Memory has its own story to tell. ~Tobias Wolf
There comes a point in the decluttering process when you have to deal with the hard stuff: the large boxes of family photos and letters.
I've skimmed off the low-hanging fruit--the odd Christmas cards from people I've never heard of, the duplicate photos.
And now I'm left with reading the letters, from the 1920s through the 1940s. The years of recovery from WWI, economic depression, and a new war. In the years before long-distance telephone use was common, my grandmother and great aunt and great uncles wrote to my great grandmother Agnes in La Conner, La Conner, Washington, a tiny town north of Seattle on the edge of Puget Sound.
A few weeks ago I wrote about not wanting to hang onto a "museum to grief." Yet these mementos seem to lead there--the process of looking backwards, knowing how things turned out, can overwhelm. As David Whyte wrote in Consolations: "There is almost no path a human being can follow that does not lead to heartbreak."
My great aunt Esther had begun writing the family story before Alzheimer's took over: five children of Swedish immigrants and how the American experience affected their lives. I think she, too, was overwhelmed by sadness as the story unfolded on her pages: tales of alcoholism, parental rage, early deaths, mysteries (great uncle George hospitalized for an unspeakable breakdown during the Boxer Rebellion in Beijing, for example). Hints of world affairs: great uncle Norman hired to protect the bridges near town after Pearl Harbor, the warden giving notice that some light was showing at the edge of the blackout curtains, racial tensions in the army base in Louisiana.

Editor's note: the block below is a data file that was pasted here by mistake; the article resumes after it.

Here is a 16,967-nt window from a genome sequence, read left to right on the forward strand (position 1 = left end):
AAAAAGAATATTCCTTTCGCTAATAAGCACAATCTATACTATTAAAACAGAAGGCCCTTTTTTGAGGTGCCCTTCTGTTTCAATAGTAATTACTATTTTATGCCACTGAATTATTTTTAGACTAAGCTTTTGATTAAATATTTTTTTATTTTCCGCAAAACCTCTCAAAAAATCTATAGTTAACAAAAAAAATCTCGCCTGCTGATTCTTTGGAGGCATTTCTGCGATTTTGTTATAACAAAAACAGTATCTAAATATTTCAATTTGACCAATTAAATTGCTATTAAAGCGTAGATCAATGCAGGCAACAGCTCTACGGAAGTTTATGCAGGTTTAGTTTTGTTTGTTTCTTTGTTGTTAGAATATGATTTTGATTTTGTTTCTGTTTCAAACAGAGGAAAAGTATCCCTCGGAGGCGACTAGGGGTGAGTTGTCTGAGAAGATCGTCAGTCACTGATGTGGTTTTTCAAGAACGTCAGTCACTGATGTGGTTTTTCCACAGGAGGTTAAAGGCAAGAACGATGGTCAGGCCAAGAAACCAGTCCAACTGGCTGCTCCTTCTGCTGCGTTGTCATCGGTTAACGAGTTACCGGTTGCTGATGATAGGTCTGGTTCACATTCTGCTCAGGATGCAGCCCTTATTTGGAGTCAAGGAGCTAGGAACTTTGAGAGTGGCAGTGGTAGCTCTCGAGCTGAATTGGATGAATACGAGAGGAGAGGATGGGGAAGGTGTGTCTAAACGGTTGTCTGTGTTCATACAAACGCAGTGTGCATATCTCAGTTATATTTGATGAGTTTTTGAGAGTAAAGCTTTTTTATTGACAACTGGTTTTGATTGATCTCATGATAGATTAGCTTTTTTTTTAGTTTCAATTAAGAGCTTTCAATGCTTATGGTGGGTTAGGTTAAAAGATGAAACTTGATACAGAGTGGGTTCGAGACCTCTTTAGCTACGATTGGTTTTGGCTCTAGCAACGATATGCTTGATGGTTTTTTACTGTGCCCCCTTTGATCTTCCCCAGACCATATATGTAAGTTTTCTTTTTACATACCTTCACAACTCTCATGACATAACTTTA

Here is my grandmother in 1924. A beautiful, talented young woman who died of alcoholism at age 74, bitter and alone.
Closing the flaps on the boxes does not quiet the voices, but I don't know what to do with them, either.
In the meantime, I thought you all would like this sweater: